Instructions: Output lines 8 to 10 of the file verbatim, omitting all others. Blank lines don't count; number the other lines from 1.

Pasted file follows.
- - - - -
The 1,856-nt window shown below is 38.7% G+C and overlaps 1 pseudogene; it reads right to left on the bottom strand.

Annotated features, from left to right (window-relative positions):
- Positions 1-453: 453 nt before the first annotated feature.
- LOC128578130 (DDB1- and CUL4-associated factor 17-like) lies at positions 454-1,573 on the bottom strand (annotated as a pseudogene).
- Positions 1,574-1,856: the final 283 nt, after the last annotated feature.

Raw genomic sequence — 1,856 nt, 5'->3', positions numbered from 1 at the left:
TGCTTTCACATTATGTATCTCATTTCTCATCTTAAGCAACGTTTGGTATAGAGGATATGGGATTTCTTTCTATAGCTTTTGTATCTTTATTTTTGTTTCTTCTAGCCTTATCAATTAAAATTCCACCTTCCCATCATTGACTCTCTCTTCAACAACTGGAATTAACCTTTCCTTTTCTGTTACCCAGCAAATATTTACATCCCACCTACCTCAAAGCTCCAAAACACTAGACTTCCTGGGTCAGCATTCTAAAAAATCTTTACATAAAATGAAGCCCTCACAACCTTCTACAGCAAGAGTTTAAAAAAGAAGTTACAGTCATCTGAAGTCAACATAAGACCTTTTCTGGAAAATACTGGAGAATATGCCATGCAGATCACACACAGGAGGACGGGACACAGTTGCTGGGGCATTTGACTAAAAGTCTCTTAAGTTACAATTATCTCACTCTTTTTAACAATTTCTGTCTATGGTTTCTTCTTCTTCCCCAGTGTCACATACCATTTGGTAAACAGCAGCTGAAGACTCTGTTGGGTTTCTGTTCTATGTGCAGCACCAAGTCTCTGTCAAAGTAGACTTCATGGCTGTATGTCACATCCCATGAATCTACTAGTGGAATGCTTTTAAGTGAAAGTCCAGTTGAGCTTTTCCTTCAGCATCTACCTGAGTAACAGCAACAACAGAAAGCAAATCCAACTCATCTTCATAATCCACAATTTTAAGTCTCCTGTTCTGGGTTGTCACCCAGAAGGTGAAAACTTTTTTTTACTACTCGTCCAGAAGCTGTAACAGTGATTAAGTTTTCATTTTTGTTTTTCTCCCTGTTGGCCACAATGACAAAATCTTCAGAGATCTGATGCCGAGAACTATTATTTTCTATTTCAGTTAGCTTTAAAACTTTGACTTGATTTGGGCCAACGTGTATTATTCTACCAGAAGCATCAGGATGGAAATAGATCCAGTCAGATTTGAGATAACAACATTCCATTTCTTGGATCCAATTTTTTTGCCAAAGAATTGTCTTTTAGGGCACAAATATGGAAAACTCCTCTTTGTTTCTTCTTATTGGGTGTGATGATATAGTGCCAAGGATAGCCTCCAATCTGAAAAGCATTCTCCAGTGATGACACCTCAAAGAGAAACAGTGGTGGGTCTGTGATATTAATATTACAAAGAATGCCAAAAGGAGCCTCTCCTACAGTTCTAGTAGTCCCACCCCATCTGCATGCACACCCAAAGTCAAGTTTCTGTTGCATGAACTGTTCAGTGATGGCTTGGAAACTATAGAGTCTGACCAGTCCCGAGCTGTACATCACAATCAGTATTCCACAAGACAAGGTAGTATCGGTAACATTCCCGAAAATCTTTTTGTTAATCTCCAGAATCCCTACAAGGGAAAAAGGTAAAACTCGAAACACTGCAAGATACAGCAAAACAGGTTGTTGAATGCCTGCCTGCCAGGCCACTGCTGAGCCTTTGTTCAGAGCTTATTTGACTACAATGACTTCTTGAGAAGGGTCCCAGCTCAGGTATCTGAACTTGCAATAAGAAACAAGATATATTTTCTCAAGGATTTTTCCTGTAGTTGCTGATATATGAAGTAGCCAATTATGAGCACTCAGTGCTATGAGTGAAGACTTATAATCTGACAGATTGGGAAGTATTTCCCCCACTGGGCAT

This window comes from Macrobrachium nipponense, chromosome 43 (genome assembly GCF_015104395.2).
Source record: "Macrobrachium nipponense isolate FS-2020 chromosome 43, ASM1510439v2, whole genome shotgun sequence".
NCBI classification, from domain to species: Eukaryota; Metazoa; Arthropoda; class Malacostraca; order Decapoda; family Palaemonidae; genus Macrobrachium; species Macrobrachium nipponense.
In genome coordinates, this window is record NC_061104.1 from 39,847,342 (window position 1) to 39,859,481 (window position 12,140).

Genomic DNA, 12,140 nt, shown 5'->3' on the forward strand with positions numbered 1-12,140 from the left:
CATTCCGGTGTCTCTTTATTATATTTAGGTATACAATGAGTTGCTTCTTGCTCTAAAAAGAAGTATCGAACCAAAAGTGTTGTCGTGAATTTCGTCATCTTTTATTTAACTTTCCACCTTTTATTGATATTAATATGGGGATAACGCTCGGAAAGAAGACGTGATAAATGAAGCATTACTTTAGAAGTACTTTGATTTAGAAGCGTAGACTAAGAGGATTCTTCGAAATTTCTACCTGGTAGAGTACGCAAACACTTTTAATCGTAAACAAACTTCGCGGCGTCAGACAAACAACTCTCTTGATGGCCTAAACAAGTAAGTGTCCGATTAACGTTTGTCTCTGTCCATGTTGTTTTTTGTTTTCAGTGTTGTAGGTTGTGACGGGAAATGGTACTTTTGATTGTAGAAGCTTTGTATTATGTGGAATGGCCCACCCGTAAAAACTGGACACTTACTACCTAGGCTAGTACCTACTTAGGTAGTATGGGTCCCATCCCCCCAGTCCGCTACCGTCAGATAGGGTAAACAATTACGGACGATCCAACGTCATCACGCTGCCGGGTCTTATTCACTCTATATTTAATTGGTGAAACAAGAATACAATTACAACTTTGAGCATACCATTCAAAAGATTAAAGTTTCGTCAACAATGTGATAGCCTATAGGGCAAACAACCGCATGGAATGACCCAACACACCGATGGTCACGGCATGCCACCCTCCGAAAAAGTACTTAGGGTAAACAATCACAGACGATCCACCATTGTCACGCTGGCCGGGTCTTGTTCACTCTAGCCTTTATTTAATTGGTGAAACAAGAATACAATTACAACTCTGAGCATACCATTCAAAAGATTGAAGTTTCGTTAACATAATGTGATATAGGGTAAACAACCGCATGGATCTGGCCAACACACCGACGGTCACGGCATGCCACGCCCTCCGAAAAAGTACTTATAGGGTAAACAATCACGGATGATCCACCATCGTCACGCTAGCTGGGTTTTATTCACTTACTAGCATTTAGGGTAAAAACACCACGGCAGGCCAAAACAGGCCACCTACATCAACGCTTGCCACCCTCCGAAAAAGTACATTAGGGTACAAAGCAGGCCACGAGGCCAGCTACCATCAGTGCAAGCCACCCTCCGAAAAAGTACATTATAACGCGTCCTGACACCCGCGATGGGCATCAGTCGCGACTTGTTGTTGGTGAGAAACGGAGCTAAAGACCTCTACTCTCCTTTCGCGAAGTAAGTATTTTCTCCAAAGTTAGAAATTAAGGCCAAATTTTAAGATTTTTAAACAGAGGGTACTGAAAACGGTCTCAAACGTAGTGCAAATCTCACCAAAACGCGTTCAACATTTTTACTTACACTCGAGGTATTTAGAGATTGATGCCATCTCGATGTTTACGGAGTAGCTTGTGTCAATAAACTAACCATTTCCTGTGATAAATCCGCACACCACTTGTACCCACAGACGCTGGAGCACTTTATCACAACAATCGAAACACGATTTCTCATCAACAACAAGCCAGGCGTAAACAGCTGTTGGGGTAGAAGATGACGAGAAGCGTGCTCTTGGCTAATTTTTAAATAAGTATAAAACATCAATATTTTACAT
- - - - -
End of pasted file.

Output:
This window comes from Macrobrachium nipponense, chromosome 43 (genome assembly GCF_015104395.2).
Source record: "Macrobrachium nipponense isolate FS-2020 chromosome 43, ASM1510439v2, whole genome shotgun sequence".
NCBI classification, from domain to species: Eukaryota; Metazoa; Arthropoda; class Malacostraca; order Decapoda; family Palaemonidae; genus Macrobrachium; species Macrobrachium nipponense.